The map is not the territory, as they say. But what about when the map describes a place without any territory at all? Does the map become the territory? Here’s an exploration of maps of imaginary places via Philip Athans at the Fantasy Author’s Handbook:
Maps have been appearing in fantasy literature going back—how long? I’m not even sure. At least to Tolkien, yes? Homer? Maybe—some editions, at least. There are ancient maps of Atlantis, which we’ll go ahead and assume is not a real place. Maps of Dante’s vision of Hell date back at least 540 years….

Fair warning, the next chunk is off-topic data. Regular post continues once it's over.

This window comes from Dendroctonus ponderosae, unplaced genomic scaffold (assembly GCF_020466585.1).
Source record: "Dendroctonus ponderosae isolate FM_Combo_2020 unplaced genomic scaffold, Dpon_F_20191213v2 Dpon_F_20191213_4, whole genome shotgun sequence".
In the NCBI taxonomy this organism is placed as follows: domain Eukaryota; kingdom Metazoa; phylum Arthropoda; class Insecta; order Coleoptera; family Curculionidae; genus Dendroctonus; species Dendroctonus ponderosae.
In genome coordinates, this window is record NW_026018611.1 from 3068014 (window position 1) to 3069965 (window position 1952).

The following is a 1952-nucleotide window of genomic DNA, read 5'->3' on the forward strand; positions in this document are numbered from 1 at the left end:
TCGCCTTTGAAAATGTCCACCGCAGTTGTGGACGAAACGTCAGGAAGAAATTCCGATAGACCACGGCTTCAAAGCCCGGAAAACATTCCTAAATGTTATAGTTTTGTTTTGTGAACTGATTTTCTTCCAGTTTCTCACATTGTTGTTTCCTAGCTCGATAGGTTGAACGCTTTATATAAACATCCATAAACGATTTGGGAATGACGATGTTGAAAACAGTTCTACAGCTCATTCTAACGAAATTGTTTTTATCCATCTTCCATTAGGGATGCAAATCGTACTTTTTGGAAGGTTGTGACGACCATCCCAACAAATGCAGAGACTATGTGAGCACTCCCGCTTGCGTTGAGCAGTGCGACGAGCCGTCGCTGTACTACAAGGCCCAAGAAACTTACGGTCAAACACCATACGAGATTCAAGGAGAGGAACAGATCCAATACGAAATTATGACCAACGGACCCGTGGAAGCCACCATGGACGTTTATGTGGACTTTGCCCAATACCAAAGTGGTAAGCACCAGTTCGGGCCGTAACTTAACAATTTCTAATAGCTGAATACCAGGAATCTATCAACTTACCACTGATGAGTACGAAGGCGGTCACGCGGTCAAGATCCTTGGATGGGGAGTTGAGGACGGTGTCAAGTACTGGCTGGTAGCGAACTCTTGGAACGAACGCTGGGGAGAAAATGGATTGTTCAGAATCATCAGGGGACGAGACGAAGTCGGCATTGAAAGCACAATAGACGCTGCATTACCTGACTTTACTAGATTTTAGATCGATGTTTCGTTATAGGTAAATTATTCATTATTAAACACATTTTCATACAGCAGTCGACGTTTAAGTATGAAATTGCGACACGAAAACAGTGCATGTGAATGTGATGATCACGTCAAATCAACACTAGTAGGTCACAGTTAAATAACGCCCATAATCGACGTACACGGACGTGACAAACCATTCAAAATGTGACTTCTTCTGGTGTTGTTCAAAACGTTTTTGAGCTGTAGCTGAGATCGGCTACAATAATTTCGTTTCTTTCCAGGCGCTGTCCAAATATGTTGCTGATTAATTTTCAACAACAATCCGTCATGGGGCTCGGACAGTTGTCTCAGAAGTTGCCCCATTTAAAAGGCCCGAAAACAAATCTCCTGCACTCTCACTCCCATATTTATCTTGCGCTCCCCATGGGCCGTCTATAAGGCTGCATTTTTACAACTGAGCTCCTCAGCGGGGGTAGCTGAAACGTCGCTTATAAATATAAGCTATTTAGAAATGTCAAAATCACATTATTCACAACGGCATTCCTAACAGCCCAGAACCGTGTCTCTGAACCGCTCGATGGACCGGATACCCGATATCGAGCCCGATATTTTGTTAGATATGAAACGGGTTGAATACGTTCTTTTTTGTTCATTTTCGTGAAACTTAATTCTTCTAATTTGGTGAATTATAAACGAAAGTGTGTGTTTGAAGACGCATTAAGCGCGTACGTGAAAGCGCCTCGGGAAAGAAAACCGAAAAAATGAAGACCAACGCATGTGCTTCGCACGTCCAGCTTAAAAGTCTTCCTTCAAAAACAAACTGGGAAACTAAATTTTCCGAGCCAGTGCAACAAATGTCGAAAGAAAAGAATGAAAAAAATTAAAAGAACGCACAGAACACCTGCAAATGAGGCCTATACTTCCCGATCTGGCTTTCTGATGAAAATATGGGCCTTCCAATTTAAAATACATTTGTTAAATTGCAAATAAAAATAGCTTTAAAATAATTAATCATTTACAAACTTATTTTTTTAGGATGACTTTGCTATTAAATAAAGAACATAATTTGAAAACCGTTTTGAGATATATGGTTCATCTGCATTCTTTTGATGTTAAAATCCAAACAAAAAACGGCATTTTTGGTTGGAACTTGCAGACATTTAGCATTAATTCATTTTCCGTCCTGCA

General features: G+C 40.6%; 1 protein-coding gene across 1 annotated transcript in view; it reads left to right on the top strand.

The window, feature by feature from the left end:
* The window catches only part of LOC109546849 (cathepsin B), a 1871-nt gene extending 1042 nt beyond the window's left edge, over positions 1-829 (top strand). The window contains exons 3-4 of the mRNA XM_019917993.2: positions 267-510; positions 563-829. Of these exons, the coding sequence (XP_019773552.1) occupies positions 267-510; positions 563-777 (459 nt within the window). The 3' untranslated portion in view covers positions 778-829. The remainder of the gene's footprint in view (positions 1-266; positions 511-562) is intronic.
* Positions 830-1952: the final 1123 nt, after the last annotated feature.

My love of maps might have something to do with so very many hours spent playing Dungeons & Dragons, Traveller,and other role-playing games—all known for their maps. I particularly love the poster maps of the classic Judges Guild world. I adore them all out of proportion. In this detail of the Elphand Lands from Fantastic Wilderlands Beyond(Judges Guild #67, 1978) we see this part of the world broken down into hexagons each five miles across.
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